What are the benefits of staying active for older adults?
FACT: The loss of strength and stamina attributed to aging is in part caused by reduced physical activity.
It’s no secret that staying active contributes to a healthy lifestyle. But regular movement and exercise can be a challenge for aging adults. Good news: Spring and summer are here! It’s time to get outside, move around, stretch, flex and fill the lungs. And reap all the benefits of being an active senior.
FACT: By age 75, about one in three men and one in two women engage in no physical activity.
While an active lifestyle is crucial for seniors’ well-being, it’s important to understand physical activity does not need to be strenuous to achieve health benefits. And variety being the spice of life, engaging in multiple types of exercise will help you look forward to each day’s activities.
5 tips to nudge you out of inertia.
Just about any physical activity will serve you well. But one of the biggest challenges is simply getting started. Here are a few tips:
- If you enjoy tennis, try pickleball, which is growing in popularity among active seniors.
- Golfers: Walk the course instead of riding in a cart. Remember to wear sunscreen and to drink water.
- Swimming is great exercise, and it’s easy on the joints. Join a municipal pool, community center or country club. Or consider a move to a senior living community with a pool.
- Join a gym and take a fitness class. A common barrier to fitness is often not knowing how to begin. A trainer can devise a program and teach you about the equipment. Consider a senior living community with health and wellness in mind.
- Walk — around the block, to the store, or at a high school track. Walk alone or with a friend. There are even “1,000-mile clubs” for seniors who strive to walk 1,000 miles in a year.
FACT: Among adults ages 65 years and older, walking, gardening and yard work are, by far, the most popular physical activities.
10 reasons why an active lifestyle helps pretty much everything.
- Overall health. Exercise benefits just about every anatomical system:
- Circulatory — gets the heart pumping
- Immunity — reduced risks of chronic illnesses and diseases
- Muscular — movement makes us stronger and more flexible
- Nervous — enriches brain health and mental acuity
- Respiratory — increases stamina by working the lungs
- Skeletal — maintains bone strength and prevents osteoporosis
- Weight. Exercise helps us lose excess weight or maintain ideal weight. As we age, our metabolism slows, so the importance of exercise increases. Adding activities — especially cardio and strength training — develops muscle mass. Meanwhile, your metabolism burns calories to promote positive weight loss.
- Strengthens bones. Like all living tissue, bone responds to our activities. When you exercise, your skeleton body builds more bone cells and becomes denser, reducing risk of fractures.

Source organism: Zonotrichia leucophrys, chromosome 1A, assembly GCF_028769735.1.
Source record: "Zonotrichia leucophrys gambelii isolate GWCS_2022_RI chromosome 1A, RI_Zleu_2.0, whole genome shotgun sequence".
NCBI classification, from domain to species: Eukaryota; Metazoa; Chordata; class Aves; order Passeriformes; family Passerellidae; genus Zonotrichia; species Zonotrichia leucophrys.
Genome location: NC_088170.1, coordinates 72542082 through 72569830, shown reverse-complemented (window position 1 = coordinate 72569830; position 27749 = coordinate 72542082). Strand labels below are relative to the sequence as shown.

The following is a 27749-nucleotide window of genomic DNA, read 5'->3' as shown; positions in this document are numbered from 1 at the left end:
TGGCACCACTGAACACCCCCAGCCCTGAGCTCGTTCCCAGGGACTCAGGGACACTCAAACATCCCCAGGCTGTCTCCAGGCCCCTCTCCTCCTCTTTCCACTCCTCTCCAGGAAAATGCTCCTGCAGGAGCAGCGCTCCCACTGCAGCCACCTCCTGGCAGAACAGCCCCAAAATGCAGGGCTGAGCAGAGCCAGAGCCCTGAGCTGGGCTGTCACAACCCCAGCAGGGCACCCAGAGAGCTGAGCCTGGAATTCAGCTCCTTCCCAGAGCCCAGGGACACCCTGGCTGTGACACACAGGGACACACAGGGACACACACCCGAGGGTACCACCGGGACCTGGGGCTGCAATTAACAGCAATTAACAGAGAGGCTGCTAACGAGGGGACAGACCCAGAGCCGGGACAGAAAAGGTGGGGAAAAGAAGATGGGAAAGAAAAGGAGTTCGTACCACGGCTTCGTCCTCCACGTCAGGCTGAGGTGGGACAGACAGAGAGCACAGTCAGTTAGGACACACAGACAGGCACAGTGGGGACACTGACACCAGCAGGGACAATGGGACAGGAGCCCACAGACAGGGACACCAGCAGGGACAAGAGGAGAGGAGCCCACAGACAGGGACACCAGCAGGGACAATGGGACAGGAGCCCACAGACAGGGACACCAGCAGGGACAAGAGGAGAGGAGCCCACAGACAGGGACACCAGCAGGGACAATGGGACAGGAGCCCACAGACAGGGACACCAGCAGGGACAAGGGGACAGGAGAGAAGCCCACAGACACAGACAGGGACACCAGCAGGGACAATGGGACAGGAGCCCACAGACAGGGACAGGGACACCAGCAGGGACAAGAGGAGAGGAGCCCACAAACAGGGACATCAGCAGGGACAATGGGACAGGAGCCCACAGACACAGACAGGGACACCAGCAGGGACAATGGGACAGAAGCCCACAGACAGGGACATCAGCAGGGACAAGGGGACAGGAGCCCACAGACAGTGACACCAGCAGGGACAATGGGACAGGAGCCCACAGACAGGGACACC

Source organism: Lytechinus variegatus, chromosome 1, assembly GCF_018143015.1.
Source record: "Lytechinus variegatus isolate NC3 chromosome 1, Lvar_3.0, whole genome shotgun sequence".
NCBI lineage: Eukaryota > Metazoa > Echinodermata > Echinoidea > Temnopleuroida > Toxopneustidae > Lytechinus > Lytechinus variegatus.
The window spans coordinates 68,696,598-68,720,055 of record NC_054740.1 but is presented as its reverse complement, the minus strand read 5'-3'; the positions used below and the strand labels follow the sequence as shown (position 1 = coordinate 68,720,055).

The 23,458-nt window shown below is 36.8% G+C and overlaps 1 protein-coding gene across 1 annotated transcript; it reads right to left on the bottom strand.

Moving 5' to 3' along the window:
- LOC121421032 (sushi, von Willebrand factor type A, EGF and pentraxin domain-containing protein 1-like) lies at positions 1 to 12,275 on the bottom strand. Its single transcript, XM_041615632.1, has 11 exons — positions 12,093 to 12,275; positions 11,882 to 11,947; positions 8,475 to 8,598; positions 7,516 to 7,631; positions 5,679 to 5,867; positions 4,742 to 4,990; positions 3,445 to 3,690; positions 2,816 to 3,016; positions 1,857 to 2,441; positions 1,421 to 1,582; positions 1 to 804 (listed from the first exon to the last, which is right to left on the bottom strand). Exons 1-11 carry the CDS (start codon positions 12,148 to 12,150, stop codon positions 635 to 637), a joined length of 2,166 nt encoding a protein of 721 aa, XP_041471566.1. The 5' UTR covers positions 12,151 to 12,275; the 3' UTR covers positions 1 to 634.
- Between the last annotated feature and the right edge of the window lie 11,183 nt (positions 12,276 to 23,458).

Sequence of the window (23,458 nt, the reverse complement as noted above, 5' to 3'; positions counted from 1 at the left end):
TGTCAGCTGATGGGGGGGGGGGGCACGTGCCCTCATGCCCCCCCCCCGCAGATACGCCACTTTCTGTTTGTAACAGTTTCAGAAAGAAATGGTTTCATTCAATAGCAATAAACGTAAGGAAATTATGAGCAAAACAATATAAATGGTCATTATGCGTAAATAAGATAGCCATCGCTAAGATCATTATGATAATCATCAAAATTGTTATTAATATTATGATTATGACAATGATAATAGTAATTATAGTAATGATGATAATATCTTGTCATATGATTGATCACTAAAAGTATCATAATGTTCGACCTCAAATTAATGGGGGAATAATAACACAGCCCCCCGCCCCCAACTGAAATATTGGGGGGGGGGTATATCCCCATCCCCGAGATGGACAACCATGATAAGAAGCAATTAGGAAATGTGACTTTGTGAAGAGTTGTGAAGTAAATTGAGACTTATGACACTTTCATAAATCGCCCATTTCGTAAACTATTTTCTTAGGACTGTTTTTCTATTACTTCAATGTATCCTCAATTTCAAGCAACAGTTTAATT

- Heart health. Regular physical activity reduces the risk of heart disease, heart attack and stroke. Adding cardiovascular and strength training to your lifestyle will give you a boost of energy that will improve your overall heart health.
- Mental health. Exercise and even moderate activity has been shown to fight depression. According to Harvard Health, low-intensity exercise over time releases neurotrophic proteins, which cause nerve cells to grow and make new connections. This improvement in brain function lifts the mood and makes you feel better.
- Strength reduces falls. Aging adults are at a higher risk of serious injury in a fall due to lower bone density (see number 3). Building muscle strength will help you stay balanced, catch yourself in case of a misstep, and ultimately reduce your risk of falls. Low-impact strength training has the added benefit of strengthening bones.
- Better sleep. A sedentary lifestyle tends to lead to increased sleep problems. Conversely, an active lifestyle that includes moderate aerobic exercise during the day can help you fall asleep more quickly and help you achieve deeper, more restful sleep. The result is better rejuvenation each night and improved mood and focus each day.
- Controls high blood pressure. Exercise has been proven to reduce hypertension, aka high blood pressure or HBP. According to heart.org, being inactive is bad for your health, whereas physical activity directly helps control high blood pressure. In a set of happy circumstances, activity also helps you manage weight, strengthen your heart and lower stress — all of which positively affect blood pressure.
- Improves social life. Joining an aerobics or yoga class, adult sports league, or walking club will expand your social opportunities. In a more holistic sense, improved physical health gives you the energy and ability to participate in more activities, events and hobbies you enjoy, thereby keeping you engaged with the world around you.
- Fights dementia. Exercise is linked to improved cognitive abilities and better motor skills among seniors, reducing the risk of Alzheimer’s and other forms of age-related dementia.
FACT: A top-quality senior living community puts everything in place for seniors to live a more active, healthier life.
Throughout the country, Eagle Senior Living provides seniors with a lifestyle of life-enriching activities. To learn more about the benefits of choosing an Eagle community for yourself or a loved one, contact us today.